The maybe-not so dark side of ghost writing

I went into reading the article The Term Paper Artist by Nick Mamatas thinking that I was going to come out of it totally disgusted by the thought of ghost-writing term papers and instead I found it interesting with a lot of ethical issues on both sides.

I am not a person to condone paying someone to do your homework for you and I am not the type of student that would put myself in a position to do so. However, I can appreciate, and I think we all can, the high amount of pressure that comes with large class loads in college. I thought it was an interesting point in the article when Mamatas mentioned that he wrote many last minute papers for people who would have failed a class or not graduated without a passable paper. In that case, term paper writers are doing something worthwhile to help out another person.

I also appreciate the situation of being in a class that is so far from your specialty/major and not feeling able to adequately do an assignment for it. I think as writing students this concept is really hard for us because we do know how to write and we can do it well enough to BS our way through most predicaments in classes outside our major.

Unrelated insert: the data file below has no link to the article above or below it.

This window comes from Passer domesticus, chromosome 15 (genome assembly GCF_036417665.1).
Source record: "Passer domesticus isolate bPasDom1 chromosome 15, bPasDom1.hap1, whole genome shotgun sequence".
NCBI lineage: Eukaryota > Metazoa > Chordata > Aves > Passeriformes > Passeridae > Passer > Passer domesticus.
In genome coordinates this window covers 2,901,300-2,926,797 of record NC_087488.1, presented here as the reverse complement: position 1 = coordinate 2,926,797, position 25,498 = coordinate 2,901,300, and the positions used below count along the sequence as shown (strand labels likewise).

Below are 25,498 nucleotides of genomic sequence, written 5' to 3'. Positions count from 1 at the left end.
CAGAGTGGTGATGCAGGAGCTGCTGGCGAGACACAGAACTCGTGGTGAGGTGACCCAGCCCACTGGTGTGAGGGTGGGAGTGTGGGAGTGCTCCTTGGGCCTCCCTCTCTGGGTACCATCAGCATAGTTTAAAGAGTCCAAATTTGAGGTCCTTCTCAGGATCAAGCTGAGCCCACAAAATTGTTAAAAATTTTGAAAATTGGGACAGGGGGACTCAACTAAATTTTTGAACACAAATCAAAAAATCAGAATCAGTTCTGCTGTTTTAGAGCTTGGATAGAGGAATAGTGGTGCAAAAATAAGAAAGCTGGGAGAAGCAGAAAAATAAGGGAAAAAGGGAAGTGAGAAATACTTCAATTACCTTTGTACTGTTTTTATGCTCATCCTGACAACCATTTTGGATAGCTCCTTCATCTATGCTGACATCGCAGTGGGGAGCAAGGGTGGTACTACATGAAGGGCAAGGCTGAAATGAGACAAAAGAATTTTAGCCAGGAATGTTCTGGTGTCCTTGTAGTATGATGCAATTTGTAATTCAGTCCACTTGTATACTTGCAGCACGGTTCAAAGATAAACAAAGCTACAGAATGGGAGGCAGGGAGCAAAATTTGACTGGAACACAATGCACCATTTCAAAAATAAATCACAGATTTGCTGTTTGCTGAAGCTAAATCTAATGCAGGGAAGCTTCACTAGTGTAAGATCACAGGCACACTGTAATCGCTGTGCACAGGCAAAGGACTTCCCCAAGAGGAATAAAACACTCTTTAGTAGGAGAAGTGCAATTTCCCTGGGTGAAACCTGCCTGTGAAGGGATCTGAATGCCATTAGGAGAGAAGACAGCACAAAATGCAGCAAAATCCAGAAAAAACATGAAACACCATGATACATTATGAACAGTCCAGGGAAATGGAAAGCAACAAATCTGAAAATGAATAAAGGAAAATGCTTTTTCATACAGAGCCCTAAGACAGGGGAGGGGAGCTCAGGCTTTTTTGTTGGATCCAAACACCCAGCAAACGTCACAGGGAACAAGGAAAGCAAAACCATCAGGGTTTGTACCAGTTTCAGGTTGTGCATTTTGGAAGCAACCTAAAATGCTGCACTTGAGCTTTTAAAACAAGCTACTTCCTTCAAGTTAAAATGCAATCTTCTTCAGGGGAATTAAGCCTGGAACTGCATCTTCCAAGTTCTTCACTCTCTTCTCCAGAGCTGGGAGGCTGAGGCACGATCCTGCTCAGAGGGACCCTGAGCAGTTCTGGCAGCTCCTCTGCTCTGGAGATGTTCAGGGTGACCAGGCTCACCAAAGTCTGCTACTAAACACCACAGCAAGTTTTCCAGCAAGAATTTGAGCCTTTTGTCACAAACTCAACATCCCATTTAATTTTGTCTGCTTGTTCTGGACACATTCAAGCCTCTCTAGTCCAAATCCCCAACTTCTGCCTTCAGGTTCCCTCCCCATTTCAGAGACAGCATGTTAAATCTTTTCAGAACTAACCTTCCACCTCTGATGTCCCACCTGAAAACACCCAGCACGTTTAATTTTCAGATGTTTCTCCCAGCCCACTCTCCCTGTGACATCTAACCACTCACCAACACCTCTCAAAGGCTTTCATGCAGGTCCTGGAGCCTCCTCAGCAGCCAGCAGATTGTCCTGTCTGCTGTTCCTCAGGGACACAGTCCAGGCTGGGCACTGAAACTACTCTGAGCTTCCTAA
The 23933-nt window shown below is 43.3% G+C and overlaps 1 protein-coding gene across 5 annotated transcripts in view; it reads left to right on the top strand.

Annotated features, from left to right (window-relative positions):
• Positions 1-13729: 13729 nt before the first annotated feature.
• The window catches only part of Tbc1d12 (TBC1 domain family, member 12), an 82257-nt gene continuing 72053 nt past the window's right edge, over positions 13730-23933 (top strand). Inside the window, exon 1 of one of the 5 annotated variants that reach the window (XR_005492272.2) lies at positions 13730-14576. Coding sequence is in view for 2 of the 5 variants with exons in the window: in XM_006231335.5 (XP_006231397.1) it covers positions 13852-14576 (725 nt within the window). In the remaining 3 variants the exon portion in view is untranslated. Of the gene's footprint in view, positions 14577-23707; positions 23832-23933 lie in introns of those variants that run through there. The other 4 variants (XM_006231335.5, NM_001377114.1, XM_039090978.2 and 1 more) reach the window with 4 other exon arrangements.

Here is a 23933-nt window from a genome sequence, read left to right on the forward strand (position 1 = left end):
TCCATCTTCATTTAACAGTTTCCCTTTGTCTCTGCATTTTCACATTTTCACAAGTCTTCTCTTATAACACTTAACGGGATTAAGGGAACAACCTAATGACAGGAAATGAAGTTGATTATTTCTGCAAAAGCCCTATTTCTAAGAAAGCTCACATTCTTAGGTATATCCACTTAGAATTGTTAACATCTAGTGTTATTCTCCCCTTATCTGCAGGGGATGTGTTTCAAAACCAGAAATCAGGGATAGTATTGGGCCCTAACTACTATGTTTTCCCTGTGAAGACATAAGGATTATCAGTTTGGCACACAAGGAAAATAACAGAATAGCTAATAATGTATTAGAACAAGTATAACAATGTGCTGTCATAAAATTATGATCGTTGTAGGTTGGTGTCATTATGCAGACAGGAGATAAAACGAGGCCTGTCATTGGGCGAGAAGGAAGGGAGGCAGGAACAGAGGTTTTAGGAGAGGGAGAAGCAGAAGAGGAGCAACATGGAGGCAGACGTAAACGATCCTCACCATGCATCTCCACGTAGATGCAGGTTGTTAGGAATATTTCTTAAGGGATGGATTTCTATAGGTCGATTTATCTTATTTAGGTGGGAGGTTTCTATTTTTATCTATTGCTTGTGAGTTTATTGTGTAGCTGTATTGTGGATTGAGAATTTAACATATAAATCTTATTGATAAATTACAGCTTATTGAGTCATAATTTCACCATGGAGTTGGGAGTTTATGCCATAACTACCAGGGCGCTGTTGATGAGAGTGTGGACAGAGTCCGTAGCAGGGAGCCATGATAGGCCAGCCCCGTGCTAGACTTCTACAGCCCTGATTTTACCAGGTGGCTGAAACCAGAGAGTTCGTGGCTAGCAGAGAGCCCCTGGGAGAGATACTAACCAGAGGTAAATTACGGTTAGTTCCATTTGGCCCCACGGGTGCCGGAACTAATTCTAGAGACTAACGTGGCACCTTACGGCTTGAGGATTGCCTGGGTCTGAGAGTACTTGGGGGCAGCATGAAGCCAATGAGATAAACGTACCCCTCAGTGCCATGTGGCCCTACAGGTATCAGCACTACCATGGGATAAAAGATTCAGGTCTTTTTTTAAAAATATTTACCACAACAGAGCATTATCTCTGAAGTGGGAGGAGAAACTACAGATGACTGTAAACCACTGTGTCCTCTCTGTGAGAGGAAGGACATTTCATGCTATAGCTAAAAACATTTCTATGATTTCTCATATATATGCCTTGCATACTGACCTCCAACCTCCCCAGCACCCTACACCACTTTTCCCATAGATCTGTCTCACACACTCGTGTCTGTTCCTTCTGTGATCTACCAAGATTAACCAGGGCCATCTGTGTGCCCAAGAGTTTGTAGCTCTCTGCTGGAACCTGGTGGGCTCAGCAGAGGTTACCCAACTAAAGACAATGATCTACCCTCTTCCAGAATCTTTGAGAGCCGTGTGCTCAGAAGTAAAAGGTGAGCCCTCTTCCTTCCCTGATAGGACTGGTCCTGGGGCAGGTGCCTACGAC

For another class I am researching different curriculums in elementary and secondary schools focusing a lot on standardized testing which does not emphasize writing skills in comparison to math and reading. I think if schools really wanted to stop this controversy from happening, they should teach students how to write better.

On a last note from a writer’s point of view, I think you would learn so much if you were a term paper ghost and it would be a really good writing exercise if you wanted to eventually teach writing composition just in the same way that ghost writing Nancy Drew books would be a good exercise for an  aspiring fiction writer.

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